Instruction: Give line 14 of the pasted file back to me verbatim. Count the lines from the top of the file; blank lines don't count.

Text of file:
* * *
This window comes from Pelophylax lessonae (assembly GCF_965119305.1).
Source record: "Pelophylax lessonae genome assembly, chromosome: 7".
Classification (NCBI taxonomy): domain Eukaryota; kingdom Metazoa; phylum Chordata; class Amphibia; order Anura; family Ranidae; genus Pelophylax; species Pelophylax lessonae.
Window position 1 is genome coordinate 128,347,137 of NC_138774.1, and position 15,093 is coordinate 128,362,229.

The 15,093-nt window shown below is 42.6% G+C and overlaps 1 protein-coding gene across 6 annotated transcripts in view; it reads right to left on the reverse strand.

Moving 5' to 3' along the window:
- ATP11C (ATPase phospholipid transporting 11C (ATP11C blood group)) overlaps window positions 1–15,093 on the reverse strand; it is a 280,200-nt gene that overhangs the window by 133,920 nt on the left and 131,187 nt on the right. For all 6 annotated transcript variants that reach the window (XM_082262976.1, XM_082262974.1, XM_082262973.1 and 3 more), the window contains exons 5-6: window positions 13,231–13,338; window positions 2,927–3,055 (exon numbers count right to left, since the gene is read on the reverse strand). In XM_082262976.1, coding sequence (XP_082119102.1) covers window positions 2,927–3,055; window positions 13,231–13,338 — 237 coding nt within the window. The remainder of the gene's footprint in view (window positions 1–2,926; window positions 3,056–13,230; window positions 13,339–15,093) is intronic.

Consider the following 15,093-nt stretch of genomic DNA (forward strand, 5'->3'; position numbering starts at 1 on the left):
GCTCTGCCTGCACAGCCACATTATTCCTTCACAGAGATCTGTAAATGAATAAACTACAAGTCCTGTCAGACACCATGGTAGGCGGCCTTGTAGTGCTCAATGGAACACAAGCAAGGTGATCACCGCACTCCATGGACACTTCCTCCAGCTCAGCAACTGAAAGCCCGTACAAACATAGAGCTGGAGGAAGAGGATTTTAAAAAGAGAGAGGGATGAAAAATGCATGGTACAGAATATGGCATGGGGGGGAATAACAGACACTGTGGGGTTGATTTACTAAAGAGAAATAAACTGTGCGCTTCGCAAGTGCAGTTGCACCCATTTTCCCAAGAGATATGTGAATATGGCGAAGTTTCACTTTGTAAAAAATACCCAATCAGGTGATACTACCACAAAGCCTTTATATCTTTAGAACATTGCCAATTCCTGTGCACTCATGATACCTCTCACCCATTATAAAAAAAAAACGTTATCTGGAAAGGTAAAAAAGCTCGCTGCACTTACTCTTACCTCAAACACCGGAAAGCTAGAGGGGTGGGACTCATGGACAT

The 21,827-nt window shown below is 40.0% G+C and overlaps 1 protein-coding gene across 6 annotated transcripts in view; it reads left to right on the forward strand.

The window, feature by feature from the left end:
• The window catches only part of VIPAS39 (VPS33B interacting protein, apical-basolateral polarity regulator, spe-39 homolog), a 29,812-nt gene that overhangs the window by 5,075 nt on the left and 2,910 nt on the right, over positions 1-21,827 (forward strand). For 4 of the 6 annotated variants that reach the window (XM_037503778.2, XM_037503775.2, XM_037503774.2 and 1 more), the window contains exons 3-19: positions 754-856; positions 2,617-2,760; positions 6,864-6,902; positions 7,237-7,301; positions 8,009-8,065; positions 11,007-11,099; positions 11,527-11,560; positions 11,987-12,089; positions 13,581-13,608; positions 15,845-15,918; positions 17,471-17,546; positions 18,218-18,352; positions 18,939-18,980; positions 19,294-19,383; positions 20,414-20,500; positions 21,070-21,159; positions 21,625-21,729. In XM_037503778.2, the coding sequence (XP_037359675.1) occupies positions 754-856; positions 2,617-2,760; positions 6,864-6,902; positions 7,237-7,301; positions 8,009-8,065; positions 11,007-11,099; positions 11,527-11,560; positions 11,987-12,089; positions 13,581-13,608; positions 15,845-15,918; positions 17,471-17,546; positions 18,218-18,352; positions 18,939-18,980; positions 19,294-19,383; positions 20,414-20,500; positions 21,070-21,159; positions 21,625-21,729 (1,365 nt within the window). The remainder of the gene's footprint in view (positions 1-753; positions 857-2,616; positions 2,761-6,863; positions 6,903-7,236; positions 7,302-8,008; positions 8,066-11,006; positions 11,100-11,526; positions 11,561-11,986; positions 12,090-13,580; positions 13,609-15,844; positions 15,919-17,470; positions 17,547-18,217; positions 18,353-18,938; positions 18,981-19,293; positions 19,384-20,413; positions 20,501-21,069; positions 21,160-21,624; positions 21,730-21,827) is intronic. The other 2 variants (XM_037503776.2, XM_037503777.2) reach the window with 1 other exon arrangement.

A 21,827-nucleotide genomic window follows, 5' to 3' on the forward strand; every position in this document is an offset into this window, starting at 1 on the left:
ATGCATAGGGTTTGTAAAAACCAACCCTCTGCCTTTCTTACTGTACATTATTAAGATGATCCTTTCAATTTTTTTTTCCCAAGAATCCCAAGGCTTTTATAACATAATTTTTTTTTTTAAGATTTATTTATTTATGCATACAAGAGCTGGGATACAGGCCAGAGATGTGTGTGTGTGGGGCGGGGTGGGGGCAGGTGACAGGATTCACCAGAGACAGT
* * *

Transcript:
ATGCATAGGGTTTGTAAAAACCAACCCTCTGCCTTTCTTACTGTACATTATTAAGATGATCCTTTCAATTTTTTTTTCCCAAGAATCCCAAGGCTTTTATAACATAATTTTTTTTTTTAAGATTTATTTATTTATGCATACAAGAGCTGGGATACAGGCCAGAGATGTGTGTGTGTGGGGCGGGGTGGGGGCAGGTGACAGGATTCACCAGAGACAGT